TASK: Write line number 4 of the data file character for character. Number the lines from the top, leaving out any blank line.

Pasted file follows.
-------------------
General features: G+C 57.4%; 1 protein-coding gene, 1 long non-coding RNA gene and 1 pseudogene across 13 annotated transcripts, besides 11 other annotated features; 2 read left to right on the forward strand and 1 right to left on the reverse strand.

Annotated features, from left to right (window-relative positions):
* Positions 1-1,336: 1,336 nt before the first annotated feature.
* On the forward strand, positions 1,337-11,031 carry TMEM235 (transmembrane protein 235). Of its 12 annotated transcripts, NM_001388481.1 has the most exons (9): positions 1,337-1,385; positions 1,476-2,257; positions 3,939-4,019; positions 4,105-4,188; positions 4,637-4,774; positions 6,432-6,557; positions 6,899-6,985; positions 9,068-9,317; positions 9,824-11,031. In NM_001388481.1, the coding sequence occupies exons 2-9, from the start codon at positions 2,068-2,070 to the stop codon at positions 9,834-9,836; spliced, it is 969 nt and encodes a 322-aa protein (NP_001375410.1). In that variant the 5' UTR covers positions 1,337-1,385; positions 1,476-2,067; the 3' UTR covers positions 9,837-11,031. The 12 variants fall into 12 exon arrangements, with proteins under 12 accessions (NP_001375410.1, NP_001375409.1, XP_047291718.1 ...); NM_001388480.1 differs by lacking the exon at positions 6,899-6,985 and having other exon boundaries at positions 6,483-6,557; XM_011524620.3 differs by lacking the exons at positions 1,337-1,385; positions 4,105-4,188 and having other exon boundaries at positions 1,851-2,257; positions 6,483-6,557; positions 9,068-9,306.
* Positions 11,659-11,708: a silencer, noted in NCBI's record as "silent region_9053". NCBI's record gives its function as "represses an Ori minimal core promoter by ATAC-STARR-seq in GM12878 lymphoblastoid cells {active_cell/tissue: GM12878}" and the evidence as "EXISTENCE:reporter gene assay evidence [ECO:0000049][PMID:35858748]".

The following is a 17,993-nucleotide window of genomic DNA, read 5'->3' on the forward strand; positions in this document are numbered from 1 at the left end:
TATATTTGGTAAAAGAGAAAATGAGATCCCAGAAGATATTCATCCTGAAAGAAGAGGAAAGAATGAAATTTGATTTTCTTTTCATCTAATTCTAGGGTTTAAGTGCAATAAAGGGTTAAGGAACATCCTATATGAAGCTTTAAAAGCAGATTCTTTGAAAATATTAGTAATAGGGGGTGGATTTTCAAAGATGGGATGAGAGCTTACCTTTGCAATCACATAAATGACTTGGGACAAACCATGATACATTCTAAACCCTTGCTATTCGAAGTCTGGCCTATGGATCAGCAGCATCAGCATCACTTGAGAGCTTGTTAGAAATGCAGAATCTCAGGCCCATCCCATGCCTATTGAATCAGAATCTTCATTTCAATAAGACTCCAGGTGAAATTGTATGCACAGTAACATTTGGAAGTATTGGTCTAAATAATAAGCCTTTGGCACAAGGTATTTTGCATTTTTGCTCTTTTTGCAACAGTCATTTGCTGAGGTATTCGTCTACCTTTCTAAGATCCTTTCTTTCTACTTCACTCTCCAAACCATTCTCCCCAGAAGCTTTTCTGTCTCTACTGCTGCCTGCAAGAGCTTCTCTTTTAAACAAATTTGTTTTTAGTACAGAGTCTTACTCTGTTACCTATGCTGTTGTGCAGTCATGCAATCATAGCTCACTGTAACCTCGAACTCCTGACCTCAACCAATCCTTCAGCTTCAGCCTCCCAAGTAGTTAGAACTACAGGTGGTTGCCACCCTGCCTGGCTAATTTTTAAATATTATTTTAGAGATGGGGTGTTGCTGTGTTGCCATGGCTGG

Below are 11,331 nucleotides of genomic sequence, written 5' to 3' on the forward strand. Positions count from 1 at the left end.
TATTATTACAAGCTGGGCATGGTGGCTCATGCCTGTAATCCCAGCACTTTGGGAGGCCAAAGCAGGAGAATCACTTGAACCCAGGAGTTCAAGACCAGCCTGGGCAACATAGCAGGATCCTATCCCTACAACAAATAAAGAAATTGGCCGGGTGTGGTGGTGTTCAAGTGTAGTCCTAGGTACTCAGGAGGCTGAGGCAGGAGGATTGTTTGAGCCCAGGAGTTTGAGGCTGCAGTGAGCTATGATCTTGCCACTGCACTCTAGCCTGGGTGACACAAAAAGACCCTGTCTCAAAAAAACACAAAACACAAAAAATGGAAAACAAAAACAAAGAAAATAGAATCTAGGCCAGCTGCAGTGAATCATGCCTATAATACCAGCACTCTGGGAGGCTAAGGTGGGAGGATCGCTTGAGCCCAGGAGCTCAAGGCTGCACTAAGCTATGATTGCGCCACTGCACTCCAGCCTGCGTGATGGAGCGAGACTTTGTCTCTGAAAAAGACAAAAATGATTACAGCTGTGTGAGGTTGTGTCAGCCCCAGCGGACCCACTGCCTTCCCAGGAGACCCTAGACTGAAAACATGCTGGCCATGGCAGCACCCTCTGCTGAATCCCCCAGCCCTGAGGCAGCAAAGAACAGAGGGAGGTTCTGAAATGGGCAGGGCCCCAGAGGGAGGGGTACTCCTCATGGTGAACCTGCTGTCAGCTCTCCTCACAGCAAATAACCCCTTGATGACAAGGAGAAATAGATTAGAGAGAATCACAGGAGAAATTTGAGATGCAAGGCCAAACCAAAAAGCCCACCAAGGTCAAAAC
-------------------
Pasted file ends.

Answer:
* On the forward strand, positions 1,337-11,031 carry TMEM235 (transmembrane protein 235). Of its 12 annotated transcripts, NM_001388481.1 has the most exons (9): positions 1,337-1,385; positions 1,476-2,257; positions 3,939-4,019; positions 4,105-4,188; positions 4,637-4,774; positions 6,432-6,557; positions 6,899-6,985; positions 9,068-9,317; positions 9,824-11,031. In NM_001388481.1, the coding sequence occupies exons 2-9, from the start codon at positions 2,068-2,070 to the stop codon at positions 9,834-9,836; spliced, it is 969 nt and encodes a 322-aa protein (NP_001375410.1). In that variant the 5' UTR covers positions 1,337-1,385; positions 1,476-2,067; the 3' UTR covers positions 9,837-11,031. The 12 variants fall into 12 exon arrangements, with proteins under 12 accessions (NP_001375410.1, NP_001375409.1, XP_047291718.1 ...); NM_001388480.1 differs by lacking the exon at positions 6,899-6,985 and having other exon boundaries at positions 6,483-6,557; XM_011524620.3 differs by lacking the exons at positions 1,337-1,385; positions 4,105-4,188 and having other exon boundaries at positions 1,851-2,257; positions 6,483-6,557; positions 9,068-9,306.